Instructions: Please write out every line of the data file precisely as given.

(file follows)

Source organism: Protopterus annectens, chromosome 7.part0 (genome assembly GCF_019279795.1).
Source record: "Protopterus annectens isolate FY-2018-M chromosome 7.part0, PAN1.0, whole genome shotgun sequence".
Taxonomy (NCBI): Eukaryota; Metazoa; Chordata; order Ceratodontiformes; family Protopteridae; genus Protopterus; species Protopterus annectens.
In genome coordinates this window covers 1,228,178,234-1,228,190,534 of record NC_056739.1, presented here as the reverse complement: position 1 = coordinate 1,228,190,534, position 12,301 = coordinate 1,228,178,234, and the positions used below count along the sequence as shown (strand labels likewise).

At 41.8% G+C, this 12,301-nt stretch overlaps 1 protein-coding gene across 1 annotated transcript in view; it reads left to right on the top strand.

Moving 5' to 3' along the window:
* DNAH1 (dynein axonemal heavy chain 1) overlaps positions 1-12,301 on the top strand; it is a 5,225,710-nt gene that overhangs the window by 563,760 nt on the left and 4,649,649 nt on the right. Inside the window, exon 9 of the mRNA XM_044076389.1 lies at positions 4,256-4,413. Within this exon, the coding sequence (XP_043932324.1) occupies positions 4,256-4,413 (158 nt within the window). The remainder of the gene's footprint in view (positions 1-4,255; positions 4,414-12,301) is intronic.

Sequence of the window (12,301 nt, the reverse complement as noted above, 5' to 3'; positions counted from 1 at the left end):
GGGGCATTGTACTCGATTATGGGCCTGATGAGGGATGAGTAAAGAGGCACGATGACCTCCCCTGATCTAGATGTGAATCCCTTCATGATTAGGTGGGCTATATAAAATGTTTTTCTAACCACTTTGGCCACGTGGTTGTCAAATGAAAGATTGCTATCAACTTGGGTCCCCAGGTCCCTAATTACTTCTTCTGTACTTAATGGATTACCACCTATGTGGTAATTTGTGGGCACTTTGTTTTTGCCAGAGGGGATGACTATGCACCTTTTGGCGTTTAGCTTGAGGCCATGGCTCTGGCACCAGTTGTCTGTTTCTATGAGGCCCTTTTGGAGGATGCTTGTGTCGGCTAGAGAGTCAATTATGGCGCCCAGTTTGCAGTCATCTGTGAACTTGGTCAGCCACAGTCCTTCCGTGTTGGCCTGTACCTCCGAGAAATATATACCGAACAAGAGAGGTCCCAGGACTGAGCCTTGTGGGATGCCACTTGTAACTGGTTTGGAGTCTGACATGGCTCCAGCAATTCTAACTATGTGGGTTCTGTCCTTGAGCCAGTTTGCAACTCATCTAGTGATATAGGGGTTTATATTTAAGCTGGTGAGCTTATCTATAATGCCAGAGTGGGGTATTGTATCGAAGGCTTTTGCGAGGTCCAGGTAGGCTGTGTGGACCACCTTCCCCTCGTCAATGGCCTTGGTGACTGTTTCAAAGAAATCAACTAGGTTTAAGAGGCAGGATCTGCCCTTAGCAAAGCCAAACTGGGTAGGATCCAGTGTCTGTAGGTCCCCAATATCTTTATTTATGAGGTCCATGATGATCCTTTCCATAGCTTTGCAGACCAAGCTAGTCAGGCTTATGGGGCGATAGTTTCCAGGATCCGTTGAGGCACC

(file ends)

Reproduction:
Source organism: Protopterus annectens, chromosome 7.part0 (genome assembly GCF_019279795.1).
Source record: "Protopterus annectens isolate FY-2018-M chromosome 7.part0, PAN1.0, whole genome shotgun sequence".
Taxonomy (NCBI): Eukaryota; Metazoa; Chordata; order Ceratodontiformes; family Protopteridae; genus Protopterus; species Protopterus annectens.
In genome coordinates this window covers 1,228,178,234-1,228,190,534 of record NC_056739.1, presented here as the reverse complement: position 1 = coordinate 1,228,190,534, position 12,301 = coordinate 1,228,178,234, and the positions used below count along the sequence as shown (strand labels likewise).

At 41.8% G+C, this 12,301-nt stretch overlaps 1 protein-coding gene across 1 annotated transcript in view; it reads left to right on the top strand.

Moving 5' to 3' along the window:
* DNAH1 (dynein axonemal heavy chain 1) overlaps positions 1-12,301 on the top strand; it is a 5,225,710-nt gene that overhangs the window by 563,760 nt on the left and 4,649,649 nt on the right. Inside the window, exon 9 of the mRNA XM_044076389.1 lies at positions 4,256-4,413. Within this exon, the coding sequence (XP_043932324.1) occupies positions 4,256-4,413 (158 nt within the window). The remainder of the gene's footprint in view (positions 1-4,255; positions 4,414-12,301) is intronic.

Sequence of the window (12,301 nt, the reverse complement as noted above, 5' to 3'; positions counted from 1 at the left end):
GGGGCATTGTACTCGATTATGGGCCTGATGAGGGATGAGTAAAGAGGCACGATGACCTCCCCTGATCTAGATGTGAATCCCTTCATGATTAGGTGGGCTATATAAAATGTTTTTCTAACCACTTTGGCCACGTGGTTGTCAAATGAAAGATTGCTATCAACTTGGGTCCCCAGGTCCCTAATTACTTCTTCTGTACTTAATGGATTACCACCTATGTGGTAATTTGTGGGCACTTTGTTTTTGCCAGAGGGGATGACTATGCACCTTTTGGCGTTTAGCTTGAGGCCATGGCTCTGGCACCAGTTGTCTGTTTCTATGAGGCCCTTTTGGAGGATGCTTGTGTCGGCTAGAGAGTCAATTATGGCGCCCAGTTTGCAGTCATCTGTGAACTTGGTCAGCCACAGTCCTTCCGTGTTGGCCTGTACCTCCGAGAAATATATACCGAACAAGAGAGGTCCCAGGACTGAGCCTTGTGGGATGCCACTTGTAACTGGTTTGGAGTCTGACATGGCTCCAGCAATTCTAACTATGTGGGTTCTGTCCTTGAGCCAGTTTGCAACTCATCTAGTGATATAGGGGTTTATATTTAAGCTGGTGAGCTTATCTATAATGCCAGAGTGGGGTATTGTATCGAAGGCTTTTGCGAGGTCCAGGTAGGCTGTGTGGACCACCTTCCCCTCGTCAATGGCCTTGGTGACTGTTTCAAAGAAATCAACTAGGTTTAAGAGGCAGGATCTGCCCTTAGCAAAGCCAAACTGGGTAGGATCCAGTGTCTGTAGGTCCCCAATATCTTTATTTATGAGGTCCATGATGATCCTTTCCATAGCTTTGCAGACCAAGCTAGTCAGGCTTATGGGGCGATAGTTTCCAGGATCCGTTGAGGCACC